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Kast Raises Vital Issues of Space and Airplay

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Lack of adequate and affordable venues for the performing arts is a drag on both creativity and viability in an industry that is vital for job creation. According to innovative rapper, Kast, limited local content for musicians on radio and TV is not helping things. GOSEGO MOTSUMI reports.

Rapper Tshepiso Kast Molapise’s innovative initiative, “Tlatsa Lebala,” was more than a music festival when the show proved that an all-local line-up can fill up high capacity venues back in 2017. The following year, Kast began a campaign for establishing an arts council that culminated in an Act of Parliament to establish the National Arts Council of Botswana being passed in 2019.
The indefatigable rapper is now focusing his energy on a new campaign, this time for creation of more commodious spaces for the performing arts in partnership with the existing advocacy for 70% local content air play for music on radio and television.

“The reality on the ground is that as we speak, people in the creative sector do not have spaces for exhibiting their works or spaces that are exclusively for entertainment in the way that sports has stadiums,” says Kast. “It is time we had affordable ampitheatres in which entertainers can perform and make decent money for theselves.”

The lack of adequate performance spaces is a perennial complaint for many local creatives who argue that affordable venues can breathe fresh life into the performing arts, namely theatre, music, poetry and dance. The government speaks of certain areas around the country being earmarked for such facilities but nothing tangible has so far taken place. With his campaign, Kast aims to pursue the matter by consolidating and auditing to determine how many such spaces are reserved and how much progress has been made in developing them.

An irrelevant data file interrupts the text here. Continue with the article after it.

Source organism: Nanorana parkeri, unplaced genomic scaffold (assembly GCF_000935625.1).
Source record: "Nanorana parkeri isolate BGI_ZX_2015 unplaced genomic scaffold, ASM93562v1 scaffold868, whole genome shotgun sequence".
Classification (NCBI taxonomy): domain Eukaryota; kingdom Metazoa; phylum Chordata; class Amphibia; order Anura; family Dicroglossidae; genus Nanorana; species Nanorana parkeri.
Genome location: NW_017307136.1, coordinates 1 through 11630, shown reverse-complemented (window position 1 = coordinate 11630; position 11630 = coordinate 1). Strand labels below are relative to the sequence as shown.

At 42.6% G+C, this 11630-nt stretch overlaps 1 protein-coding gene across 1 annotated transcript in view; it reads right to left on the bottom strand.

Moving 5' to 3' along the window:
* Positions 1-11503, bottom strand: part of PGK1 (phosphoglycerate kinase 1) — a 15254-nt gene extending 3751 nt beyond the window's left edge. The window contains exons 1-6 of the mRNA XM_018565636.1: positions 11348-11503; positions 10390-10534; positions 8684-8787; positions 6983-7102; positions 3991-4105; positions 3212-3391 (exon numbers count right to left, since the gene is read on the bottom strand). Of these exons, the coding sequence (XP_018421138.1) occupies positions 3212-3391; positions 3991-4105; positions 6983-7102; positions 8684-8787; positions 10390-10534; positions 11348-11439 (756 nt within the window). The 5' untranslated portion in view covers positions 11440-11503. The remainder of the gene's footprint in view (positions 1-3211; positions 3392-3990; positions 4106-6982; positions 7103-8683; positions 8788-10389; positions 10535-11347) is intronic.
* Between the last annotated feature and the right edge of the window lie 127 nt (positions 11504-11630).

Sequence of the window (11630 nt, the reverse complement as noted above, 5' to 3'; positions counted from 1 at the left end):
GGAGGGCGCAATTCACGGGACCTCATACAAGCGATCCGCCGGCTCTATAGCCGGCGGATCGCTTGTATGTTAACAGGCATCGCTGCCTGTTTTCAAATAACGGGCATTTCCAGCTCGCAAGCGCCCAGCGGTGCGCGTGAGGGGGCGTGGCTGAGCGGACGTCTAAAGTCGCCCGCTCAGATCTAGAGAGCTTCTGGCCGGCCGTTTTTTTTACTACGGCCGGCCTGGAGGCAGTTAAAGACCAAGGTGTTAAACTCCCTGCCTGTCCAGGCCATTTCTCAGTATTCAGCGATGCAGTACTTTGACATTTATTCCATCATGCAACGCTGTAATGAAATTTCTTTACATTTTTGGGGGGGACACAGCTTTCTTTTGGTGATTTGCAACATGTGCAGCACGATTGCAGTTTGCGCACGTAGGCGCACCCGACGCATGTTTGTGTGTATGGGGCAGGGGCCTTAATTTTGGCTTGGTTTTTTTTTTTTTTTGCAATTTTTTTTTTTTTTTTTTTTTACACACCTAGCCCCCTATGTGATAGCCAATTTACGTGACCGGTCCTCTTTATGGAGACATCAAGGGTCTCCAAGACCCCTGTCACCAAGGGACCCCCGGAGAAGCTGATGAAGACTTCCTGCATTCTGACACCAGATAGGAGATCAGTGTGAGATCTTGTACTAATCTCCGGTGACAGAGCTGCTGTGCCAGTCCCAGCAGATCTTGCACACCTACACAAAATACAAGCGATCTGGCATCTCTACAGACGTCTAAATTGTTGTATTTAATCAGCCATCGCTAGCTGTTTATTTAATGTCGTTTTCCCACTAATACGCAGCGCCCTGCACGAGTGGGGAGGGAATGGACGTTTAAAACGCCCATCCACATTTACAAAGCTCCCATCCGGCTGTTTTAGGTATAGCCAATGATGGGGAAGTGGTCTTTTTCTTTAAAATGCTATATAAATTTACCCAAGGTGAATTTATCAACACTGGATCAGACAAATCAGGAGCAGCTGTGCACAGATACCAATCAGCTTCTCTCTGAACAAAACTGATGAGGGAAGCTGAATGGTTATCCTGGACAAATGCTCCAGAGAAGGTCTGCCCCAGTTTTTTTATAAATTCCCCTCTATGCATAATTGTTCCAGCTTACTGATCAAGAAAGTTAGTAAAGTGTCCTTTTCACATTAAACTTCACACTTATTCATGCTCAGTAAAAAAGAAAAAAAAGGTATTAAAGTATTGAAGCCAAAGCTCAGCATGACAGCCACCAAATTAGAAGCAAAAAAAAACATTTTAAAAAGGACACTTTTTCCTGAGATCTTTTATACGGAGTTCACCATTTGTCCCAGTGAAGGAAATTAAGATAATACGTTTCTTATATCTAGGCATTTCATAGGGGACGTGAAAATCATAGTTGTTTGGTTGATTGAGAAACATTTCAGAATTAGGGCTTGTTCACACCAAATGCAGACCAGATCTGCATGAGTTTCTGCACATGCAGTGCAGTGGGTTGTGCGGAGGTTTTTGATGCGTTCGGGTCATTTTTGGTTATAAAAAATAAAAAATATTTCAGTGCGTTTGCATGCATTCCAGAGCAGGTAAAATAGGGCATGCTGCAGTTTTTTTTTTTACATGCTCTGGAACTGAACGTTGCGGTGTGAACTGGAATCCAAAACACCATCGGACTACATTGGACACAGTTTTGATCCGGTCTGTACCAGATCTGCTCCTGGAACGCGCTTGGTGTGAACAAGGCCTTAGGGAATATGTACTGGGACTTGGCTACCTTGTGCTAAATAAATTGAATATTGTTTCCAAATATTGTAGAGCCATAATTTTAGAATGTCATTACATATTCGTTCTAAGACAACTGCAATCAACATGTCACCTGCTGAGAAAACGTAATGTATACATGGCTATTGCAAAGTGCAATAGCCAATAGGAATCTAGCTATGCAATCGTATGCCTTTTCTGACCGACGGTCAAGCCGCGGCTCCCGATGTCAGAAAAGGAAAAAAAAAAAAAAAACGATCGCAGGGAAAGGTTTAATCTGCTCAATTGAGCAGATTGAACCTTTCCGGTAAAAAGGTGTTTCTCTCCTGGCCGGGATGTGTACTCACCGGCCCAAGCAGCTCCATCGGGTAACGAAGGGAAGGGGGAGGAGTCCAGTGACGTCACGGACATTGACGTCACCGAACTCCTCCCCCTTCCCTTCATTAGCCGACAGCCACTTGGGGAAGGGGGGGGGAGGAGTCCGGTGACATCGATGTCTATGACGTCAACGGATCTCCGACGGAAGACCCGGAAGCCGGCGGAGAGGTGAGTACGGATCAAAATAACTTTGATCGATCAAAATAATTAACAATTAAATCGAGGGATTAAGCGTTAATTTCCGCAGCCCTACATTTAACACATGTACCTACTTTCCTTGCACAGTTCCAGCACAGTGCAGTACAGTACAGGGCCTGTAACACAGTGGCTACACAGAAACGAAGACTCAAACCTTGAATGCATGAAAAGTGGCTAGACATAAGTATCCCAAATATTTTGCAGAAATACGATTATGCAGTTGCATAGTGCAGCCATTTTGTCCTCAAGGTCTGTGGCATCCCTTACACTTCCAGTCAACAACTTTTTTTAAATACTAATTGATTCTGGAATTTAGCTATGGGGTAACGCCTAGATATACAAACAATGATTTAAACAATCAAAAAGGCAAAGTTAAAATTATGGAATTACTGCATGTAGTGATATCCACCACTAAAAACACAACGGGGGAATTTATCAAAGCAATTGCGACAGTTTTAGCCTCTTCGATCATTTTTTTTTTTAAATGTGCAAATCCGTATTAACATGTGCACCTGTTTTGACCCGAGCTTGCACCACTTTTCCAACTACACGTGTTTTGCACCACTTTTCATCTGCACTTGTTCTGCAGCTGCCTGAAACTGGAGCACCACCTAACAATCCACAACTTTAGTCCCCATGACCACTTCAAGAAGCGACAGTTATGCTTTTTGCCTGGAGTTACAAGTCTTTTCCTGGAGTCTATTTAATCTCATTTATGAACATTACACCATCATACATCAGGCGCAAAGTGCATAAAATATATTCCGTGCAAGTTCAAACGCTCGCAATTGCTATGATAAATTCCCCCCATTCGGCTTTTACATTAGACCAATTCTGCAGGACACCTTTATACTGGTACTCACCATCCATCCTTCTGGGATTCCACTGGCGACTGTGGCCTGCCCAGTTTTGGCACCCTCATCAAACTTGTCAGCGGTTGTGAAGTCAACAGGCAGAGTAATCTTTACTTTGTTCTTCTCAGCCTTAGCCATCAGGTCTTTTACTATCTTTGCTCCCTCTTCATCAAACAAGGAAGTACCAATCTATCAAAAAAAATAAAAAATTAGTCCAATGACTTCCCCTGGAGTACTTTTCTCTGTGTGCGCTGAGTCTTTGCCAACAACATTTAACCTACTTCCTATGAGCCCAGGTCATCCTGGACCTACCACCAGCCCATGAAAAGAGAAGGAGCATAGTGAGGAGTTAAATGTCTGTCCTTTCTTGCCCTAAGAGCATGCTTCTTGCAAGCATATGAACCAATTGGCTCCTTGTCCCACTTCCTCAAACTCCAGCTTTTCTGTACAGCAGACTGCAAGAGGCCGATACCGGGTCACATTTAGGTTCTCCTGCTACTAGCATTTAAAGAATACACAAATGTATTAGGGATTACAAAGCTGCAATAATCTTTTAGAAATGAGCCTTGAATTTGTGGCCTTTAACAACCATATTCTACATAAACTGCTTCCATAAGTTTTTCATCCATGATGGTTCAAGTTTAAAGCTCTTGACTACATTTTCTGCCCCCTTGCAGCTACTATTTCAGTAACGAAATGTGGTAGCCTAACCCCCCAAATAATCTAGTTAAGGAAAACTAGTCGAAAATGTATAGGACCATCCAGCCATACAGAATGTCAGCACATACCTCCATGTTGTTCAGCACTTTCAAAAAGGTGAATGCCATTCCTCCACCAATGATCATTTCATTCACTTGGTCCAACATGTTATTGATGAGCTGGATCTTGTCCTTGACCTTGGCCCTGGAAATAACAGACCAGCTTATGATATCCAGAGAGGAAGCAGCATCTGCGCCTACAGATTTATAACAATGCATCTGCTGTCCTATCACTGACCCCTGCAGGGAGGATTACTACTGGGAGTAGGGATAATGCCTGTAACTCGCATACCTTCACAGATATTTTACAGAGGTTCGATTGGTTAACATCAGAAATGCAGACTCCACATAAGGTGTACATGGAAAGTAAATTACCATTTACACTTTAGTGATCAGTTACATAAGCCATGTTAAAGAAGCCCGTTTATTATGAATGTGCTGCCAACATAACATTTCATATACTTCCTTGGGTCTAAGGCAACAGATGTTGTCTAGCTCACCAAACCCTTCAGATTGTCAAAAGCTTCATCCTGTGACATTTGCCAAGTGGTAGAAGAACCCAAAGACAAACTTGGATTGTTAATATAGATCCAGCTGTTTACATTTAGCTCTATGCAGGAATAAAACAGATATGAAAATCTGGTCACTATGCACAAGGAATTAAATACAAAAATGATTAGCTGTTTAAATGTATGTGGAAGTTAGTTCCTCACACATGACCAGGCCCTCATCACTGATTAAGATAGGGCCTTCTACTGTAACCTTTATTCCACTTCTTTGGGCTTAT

But he is not losing sight of the campaign for 70% of local content on media platforms in which Kast is working in collaboration with other artists and creative. He says prioritising local content could turn the industry around because urban culture and the youth are usually influenced by airplay. “I believe that artistically we are world-class, if only our content was prioritised,” he asserts. “It starts with airplay on all media platforms. That is what Nigeria did and they even went the full 100% in all their prime slots. It achieved amazing things for their industry.”

But even as Kast may be raising important points with his advocacy, he is not attracting enough support for his “Tlatsa Lebala” initiative that is meant to spearhead the campaign. This has prompted observers to joining Franco’s current “Soul Fill Up” as a potential means of Kast’s voice becoming a stronger clarion call. However, it may not be easy for the two to come together. “It would be better to collaborate but I don’t think the other party is interested,” he says. “I have tried to float the idea.”

Meanwhile, the organiser of Soul Fill Up, Mogomotsi Gaolape, has confirmed a meeting being held with Kast but says it proved too difficult for the two sides to converge. “Our ideas for collaboration are too different,” Gaolape told Time Out yesterday (Monday).

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